Seiichi Shirai (1905-1983) was an influential architect whose work has affected the designs of significant architects of the 20th century. Associate Professor Kosuke Hato of the Department of Architecture, Faculty of Engineering, Shinshu University has studied the work of Shirai and examined why the architect worked extensively on calligraphy. Hato's strategy is to clarify the relationship between the architect and his activity of calligraphy through Shirai's Theory of Tradition.
Some of the world's most vulnerable cities suffer disproportionate economic losses because of the health consequences of in-car air pollution, finds a new study.
For the first time, researchers have used precariously-balanced rocks to set the formal design earthquake motions for a major existing engineered structure--the Clyde Dam, the largest concrete dam in New Zealand.
Carbon footprint declarations are used in construction to ease product selection for low carbon building, but these standards don't yet exist for green elements like soil, bushes and plants. A new study led by Aalto University is the first to map out how green infrastructure can be a resource for cities on the path to carbon neutrality.
Researchers from the Department of Mechanical Engineering at the UPV/EHU are studying and optimising the mechanical and thermal properties of new mortars and concrete made using industrial by-products, such as lime mud from the paper industry, brass fibres and furnace slag, with the aim of reducing the consumption of energy and natural resources and fostering the circular economy.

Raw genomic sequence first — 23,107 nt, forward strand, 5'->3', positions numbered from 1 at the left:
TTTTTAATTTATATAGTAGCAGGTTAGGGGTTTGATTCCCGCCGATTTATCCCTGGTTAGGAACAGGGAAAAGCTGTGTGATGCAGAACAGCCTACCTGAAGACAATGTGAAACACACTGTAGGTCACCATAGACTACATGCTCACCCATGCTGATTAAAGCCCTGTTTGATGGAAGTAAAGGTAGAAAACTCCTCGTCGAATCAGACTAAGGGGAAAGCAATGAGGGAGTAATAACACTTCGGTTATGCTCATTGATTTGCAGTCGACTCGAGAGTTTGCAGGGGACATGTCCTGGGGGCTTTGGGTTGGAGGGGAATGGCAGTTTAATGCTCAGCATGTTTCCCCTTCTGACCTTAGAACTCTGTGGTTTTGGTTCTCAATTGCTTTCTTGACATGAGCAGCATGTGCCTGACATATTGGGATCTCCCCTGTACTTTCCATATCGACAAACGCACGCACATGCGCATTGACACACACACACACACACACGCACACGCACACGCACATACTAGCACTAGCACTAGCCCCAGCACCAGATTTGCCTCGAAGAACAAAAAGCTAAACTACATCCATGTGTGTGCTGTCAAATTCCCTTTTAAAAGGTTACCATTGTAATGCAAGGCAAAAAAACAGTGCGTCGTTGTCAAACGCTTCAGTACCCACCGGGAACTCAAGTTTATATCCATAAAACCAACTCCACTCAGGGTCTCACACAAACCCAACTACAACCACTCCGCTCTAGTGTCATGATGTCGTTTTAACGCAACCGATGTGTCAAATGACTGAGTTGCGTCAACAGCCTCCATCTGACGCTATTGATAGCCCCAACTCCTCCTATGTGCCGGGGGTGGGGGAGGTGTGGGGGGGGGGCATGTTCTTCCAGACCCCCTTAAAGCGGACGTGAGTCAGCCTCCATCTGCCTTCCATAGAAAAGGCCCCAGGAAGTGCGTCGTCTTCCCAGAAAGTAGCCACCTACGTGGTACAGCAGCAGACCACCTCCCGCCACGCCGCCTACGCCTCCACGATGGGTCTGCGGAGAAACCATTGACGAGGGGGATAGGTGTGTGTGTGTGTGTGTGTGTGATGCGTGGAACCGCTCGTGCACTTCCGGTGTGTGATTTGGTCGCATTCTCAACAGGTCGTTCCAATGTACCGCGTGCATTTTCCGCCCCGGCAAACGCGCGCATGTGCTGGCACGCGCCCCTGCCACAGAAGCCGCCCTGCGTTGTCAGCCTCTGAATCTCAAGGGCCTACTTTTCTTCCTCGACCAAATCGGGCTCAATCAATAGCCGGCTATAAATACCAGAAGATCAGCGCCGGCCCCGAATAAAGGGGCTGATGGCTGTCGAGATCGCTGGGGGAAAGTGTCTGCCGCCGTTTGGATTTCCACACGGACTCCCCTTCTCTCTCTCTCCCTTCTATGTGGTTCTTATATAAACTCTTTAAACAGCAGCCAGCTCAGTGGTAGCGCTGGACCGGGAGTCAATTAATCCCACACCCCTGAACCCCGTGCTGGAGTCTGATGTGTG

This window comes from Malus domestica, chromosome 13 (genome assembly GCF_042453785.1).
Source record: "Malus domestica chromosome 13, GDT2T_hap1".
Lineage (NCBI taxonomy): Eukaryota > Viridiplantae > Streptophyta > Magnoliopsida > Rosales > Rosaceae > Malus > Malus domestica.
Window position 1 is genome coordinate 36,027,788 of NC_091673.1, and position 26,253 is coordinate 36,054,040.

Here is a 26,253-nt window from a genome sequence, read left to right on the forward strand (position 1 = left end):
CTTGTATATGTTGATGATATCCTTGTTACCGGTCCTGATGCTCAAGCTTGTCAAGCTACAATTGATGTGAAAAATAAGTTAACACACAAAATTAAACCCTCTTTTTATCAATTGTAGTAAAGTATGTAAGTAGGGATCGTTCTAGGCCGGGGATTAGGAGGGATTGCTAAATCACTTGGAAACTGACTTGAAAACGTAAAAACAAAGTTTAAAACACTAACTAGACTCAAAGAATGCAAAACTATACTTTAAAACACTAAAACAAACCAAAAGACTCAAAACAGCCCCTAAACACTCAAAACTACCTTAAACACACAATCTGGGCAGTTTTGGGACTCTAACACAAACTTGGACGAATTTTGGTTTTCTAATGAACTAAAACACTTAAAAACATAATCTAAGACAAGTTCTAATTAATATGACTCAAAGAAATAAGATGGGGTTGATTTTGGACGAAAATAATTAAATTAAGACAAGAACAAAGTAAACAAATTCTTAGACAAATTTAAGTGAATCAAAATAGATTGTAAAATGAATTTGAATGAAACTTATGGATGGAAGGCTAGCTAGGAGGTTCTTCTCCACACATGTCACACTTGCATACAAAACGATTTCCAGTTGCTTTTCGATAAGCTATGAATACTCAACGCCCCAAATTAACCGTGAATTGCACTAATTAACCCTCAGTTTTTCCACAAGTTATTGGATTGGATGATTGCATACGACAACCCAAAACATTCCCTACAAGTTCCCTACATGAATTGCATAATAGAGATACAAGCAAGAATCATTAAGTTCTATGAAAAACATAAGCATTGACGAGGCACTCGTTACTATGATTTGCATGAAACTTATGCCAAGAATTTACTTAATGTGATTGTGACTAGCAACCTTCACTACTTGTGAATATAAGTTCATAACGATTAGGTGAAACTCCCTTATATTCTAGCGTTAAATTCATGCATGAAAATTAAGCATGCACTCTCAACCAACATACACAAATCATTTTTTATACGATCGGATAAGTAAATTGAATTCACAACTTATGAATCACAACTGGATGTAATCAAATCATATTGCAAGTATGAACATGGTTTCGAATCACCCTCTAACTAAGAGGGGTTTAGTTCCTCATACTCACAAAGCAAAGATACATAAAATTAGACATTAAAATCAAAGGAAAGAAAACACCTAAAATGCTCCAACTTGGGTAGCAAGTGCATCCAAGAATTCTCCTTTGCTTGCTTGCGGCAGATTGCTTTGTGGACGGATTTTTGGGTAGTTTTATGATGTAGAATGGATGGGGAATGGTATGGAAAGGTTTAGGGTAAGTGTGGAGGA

The Uttarakhand region of India experienced a humanitarian tragedy on Feb. 7, 2021, when a wall of debris and water barreled down the Ronti Gad, Rishiganga and Dhauliganga river valleys. This debris flow destroyed two hydropower facilities and left more than 200 people dead or missing. A self-organized coalition of 53 scientists, including researchers from the University of Washington, came together in the days following the disaster to investigate the cause, scope and impacts.
A new study, led by researchers at Princeton, unpacks income and racial disparities in energy use across neighborhoods and offers a roadmap for cities to reduce both carbon emissions and energy inequality.
MIT researchers used Raman microspectroscopy to observe dynamic chemical reactions in cement, which could point the way toward carbon-absorbing concrete designs.
As part of his Master's degree in civil engineering, an EPFL student developed a connector for use in building sustainable structures. His initial project has expanded into an online program for designing bamboo furniture that's stylish, modular and customizable. And now his connector is being looked at for use by astronauts in outer space.
Princeton University researchers have twisted flexible strips into a wide array of shapes called bigon rings. The technique could help create structures that change shape in response to changing conditions.